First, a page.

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Technology

SoftBank uses smart robots to tackle Japan's labor shortage

New AI-controlled cleaning machines will be introduced in the summer of 2018

Brain Corporation of the U.S. shows off its ICE RS26 autonomous cleaning robot in Tokyo on Nov. 20. The company is providing its AI technology to SoftBank Robotics. (Photo by Ken Kobayashi)

TOKYO -- With a growing economy and aging population, Japan is suffering from a worsening labor shortage. The jobs-to-applicants ratio for September was 1.52 on a seasonally adjusted basis, the highest since 1974. There may be no immediate cure for the situation, but SoftBank is ready to provide some clues through its robotics business.

SoftBank Robotics, the conglomerate's robotics arm, released service updates for its humanoid Pepper, and also introduced a new floor cleaner controlled by artificial intelligence. The company hopes to start selling the cleaner in the summer next year.

The new autonomous cleaning machine represents SoftBank Robotics' answer to the labor shortage.

When the company started selling Pepper in October 2015, the robot's main appeal was simply being unique. But after observing Peppers in action since then at over 2,000 companies, the company thinks that Peppers can do more.

SoftBank Group's humanoid robot Pepper demonstrates its new self-payment system in Tokyo on Nov. 20. (Photo by Ken Kobayashi)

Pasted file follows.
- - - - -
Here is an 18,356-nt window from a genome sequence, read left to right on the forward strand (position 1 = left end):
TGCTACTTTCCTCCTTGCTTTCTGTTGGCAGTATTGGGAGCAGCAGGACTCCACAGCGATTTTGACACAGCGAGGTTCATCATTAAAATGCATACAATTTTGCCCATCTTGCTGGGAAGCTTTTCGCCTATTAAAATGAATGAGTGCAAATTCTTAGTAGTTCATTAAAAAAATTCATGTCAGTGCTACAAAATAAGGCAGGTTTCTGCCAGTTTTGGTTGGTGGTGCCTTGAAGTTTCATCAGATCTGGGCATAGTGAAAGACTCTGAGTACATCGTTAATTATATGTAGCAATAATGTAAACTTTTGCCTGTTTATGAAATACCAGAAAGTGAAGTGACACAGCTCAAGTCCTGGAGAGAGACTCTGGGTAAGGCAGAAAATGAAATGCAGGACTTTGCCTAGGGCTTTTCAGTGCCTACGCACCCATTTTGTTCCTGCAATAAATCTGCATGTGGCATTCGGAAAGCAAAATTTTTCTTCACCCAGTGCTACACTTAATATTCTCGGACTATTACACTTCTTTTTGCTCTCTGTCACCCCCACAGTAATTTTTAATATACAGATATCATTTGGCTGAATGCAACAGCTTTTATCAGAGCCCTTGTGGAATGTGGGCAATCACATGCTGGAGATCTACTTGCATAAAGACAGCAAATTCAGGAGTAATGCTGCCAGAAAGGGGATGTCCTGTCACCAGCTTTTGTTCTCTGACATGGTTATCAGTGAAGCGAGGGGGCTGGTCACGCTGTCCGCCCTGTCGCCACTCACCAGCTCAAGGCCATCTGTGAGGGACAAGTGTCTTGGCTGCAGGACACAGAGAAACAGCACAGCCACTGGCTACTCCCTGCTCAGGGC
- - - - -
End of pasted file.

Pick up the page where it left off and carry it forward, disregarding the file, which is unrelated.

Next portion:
On November 30, SoftBank Robotics will begin endowing Pepper with new skills. Working with Microsoft Japan, the company is utilizing big data to come up with the new skill set, allowing Pepper to handle certain tasks, such as those performed by hotel receptionists and pavilion guides.

Pepper now provides home care and education in locales that that are too difficult for doctors or teachers to visit on a frequent basis.

The new AI-controlled cleaning machine is intended to resolve the shortage of janitors. The AI technology will be provided by U.S.-based Brain Corporation, with other parts manufactured by Chinese maker ICE.

SoftBank Robotics will be the distributor. Brain's AI helps machines safely and efficiently clean the floors of large commercial facilities.

Fumihide Tomizawa, president and CEO of SoftBank Robotics, told The Nikkei that he aims to sell tens of thousands of Peppers worldwide in 5 years.

Despite the company's huge ambitions, the feasibility of actually achieving its business goals is questionable. When Tomizawa was asked when the business would turn a profit, he only answered "sooner than you may think."

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